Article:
You step up and turn to face your audience. You feel a lump in your throat. You’re about to speak your first words. What if they don’t like you?  You silently pray, "Show me the love." Fear of rejection is one of the reasons people avoid public speaking.  But it doesn’t have to be that way. You can make yourself attractive to the audience without being a seasoned pro. Here are a few simple tips to make your audience fall in love with you.

7 Mistakes to Avoid When Speaking to Sell

Most small businesses are overlooking the  most powerful and cost effective marketing strategy to increase sales. Creating and delivering a 20 to 45 minute seminar, can go a long way in positioning entrepreneurs to capture more leads and increase sales. Unlike more traditional cold calling, the benefits of seminar selling keep on giving.

How You Gonna Keep 'Em Thinking of You After They Go Back Home?

public-speakingThere's a line from a World War I song: "How you gonna keep 'em down on the farm After they've seen Paris?"

When you finish your presentation and your audience goes back to work, do they carry your message with them? Do they still hear your voice?

Recently I received a call from a woman who heard me speak 10 years ago and wanted to hire me to coach her. Neither of us could recall where we met.  She forgot the name of the association. It could have been anywhere. What she did remember was me. She said my message was "...memorable, powerful, and convincing for female leaders."

What made her contact me now and not then? She wasn’t ready. People buy on their own timeline, not ours. What kept my message in her mind was my monthly newsletter, The Science of Speaking. The goal is continual communication. Do you stay in touch with the people who hear you speak? I keep in touch with my audience through email messages, newsletters, phone calls, video messages and greeting cards (<< click the link and send a card for free). You can do the same for your network.

Be memorable, convincing, and powerful in your presentation. And then stay in continual communication. Like the lyric from the 1984 Rockwell song, “Somebody’s watching me,” you never know who’s watching, listening, and reading you.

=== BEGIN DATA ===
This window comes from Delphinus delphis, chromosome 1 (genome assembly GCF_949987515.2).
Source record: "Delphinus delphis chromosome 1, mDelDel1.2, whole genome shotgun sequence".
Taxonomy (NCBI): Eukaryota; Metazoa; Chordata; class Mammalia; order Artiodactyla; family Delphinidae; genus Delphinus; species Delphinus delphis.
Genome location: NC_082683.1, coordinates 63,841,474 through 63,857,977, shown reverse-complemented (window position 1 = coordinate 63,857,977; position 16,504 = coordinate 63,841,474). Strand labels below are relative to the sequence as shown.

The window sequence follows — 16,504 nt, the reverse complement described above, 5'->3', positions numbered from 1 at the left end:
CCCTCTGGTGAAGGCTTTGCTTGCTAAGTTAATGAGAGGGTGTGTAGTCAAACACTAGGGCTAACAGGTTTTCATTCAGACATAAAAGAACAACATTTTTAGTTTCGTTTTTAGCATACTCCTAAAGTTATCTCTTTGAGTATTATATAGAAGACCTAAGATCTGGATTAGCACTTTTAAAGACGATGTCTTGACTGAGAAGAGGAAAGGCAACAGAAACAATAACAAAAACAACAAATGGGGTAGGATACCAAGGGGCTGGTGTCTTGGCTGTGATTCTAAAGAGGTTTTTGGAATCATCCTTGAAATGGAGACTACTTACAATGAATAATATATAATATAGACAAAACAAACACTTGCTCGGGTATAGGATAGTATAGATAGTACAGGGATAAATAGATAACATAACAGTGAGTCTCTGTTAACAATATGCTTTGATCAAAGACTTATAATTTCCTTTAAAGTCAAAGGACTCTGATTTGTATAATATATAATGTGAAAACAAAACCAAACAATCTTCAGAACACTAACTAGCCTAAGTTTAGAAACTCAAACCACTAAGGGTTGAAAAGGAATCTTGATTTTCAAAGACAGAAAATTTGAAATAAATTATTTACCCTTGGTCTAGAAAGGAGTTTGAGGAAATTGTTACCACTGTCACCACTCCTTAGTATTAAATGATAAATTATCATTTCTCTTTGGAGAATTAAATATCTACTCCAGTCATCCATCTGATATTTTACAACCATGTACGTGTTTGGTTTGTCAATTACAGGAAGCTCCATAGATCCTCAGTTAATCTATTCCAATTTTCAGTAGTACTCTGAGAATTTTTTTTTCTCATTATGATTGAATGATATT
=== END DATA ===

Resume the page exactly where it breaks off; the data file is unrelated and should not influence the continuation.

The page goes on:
Bill of Rights for Public Speakers

July seems to signify freedom. July 1st is Canadian Independence Day, on July 4th  the U.S. celebrates its birth as a nation, and on July 14th, the French celebrate Bastille Day. I started thinking about the freedoms we enjoy-freedom of the press, freedom of religion, freedom of speech.

We have this great gift of expression, the freedom to speak our minds. Yet some public speakers are anything but free. They approach the podium as if they're walking their last mile. Their bodies stiffen, their faces freeze,and their words trip over their tongues. These speakers are imprisoned by their own negative beliefs and shrink before an imagined enemy-the audience.  Well, it's time for all public speakers to assert their rights.

Public Speaking Bill of Rights

  1.  I have the right to be my authentic self.
  2. I have the right to be relaxed and in control.
  3. I have the right to smile and enjoy myself.
  4. I have the right to engage the audience.
  5. I have the right to not know all the answers.
  6. I have the right to make mistakes and recover with grace.
  7. I have the right to walk in like I own the room.
  8. I have the right to reference the slide without reading it.
  9. I have the right to own my power and not give it all to the audience.
  10. I have the right to establish eye contact and not get flustered if they don't smile.
  11. I have the right to speak with conviction.
  12. I have the right to enjoy my standing ovation!